If mortgage rates stay above 6.5%, ‘the chances of an imminent recovery are slim’ for housing demand, Capital Economics says 

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The housing world is in limbo. Last year, existing home sales plummeted to an almost three-decade low because nobody was selling or buying homes. It was a product of the lock-in effect and diminishing demand; the former because mortgage rates soared from the pandemic era historical lows, and the latter because home prices skyrocketed along with borrowing costs. 

There was an expectation that this year would be better, and in some ways it has been. But the housing market is still stuck, and “if mortgage rates stay above 6.5% this year—as we expect—then the chances of an imminent recovery are slim,” Capital Economics’ Thomas Ryan wrote earlier this week, referring specifically to mortgage applications. 

Last month mortgage rates dropped below 7%, which led to an increase in mortgage applications for home purchases, but “that gain was tiny in the context of the ongoing three-year slump in applications,” the economist went on to say.  

Applications are only 12% higher than the 28-year low reached in October last year, when mortgage rates hit a more than two-decade high. And because lower mortgage rates fueled this latest bout, and they’re trending higher again, it might not last much longer. The average 30-year fixed weekly mortgage rate is 6.95%; daily mortgage rates are higher, punching in at 7.08%. 

In yet another sign of weakening demand amid severe unaffordability, pending home sales fell 2.1% in May, an all-time low, and on an annual basis, every region across the country registered declines. Redfin recently said pending home sales were down 5% during the four weeks ending June 30, their biggest decline in months. Separately, but a sign of lessening demand as well, Redfin’s homebuyer demand index, which measures requests for tours and other homebuying services from Redfin agents, is down 17% year over year. 

Then there’s existing home sales, which dipped 0.7% in May from a month earlier, and 2.8% from the prior year—or new home sales, which plummeted 11.3% the same month. Meanwhile, home prices continue to set all-time highs. For its part, Capital Economics sees existing home sales remaining “extremely weak over the next few months.”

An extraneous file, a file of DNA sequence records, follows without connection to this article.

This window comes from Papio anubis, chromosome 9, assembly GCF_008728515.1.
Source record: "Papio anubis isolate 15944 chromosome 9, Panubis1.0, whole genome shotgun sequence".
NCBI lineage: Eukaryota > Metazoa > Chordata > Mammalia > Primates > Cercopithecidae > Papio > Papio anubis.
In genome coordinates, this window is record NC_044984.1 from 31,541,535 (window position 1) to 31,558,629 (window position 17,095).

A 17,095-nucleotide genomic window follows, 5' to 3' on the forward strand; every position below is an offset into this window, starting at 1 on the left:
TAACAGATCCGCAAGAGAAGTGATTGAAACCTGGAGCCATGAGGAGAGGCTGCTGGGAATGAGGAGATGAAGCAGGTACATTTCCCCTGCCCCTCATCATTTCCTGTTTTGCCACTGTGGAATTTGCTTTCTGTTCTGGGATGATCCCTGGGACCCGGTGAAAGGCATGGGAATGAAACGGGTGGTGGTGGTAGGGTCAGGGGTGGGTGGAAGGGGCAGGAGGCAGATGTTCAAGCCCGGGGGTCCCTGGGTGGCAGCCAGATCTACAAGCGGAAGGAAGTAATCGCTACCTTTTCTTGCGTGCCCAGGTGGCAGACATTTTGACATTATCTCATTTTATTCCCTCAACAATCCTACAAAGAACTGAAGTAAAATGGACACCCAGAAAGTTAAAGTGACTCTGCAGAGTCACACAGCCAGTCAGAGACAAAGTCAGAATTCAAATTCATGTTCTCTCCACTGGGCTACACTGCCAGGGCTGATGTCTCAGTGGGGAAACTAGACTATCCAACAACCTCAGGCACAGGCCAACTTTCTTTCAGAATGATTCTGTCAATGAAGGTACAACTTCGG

The key to spurring activity in the housing world, at least in the short term, is lower mortgage rates. As Capital Economics has made clear, it doesn’t see that happening unless rates fall below 6.5%. Robert Reffkin, cofounder and chief executive of realty giant Compass, recently said: “I think 6.5% I’d feel good about…but the magic number is 5.9999.” He continued: “That’d be marketing magic, and would tell the world that mortgage rates are at a level where they should go and grab a property.”

It could be the magic mortgage rate for would-be sellers, too. Capital Economics puts the average rate on outstanding mortgages at close to 4%, which is why a lot of people don’t want to let theirs go for one that’s 7% or higher. But maybe they’d reconsider if it were closer to 6%, more so, if it were below that. Still, inventory has increased; as of the week ending June 29, new listings were up 10.8% from a year ago, and active inventory, as in all for-sale homes, was up 38.1% from a year earlier, according to Realtor.com.

But here’s the thing, some have suggested that once mortgage rates come down, sellers might rush to the market, and home prices will shoot up—not great for anyone who wants to buy a home to live in. Barbara Corcoran, self-made real estate millionaire and Shark Tank star, in March said: “If rates go down just another percentage point…prices are going to go through the roof,” and it wasn’t her first time saying as much. 

On the other hand, Redfin economics research lead, Chen Zhao, recently said, “a drop in mortgage rates would bring both buyers and sellers back to the market, which could either accelerate price growth or pull it back depending on who comes back with more force. If sellers come back faster, prices would likely cool, but if buyers come back faster, prices would likely ramp up.”

Either way, it all depends on the Federal Reserve cutting interest rates; the central bank has only penciled in one rate cut this year, so we’ll see how much of an effect that’ll have on mortgage rates. 

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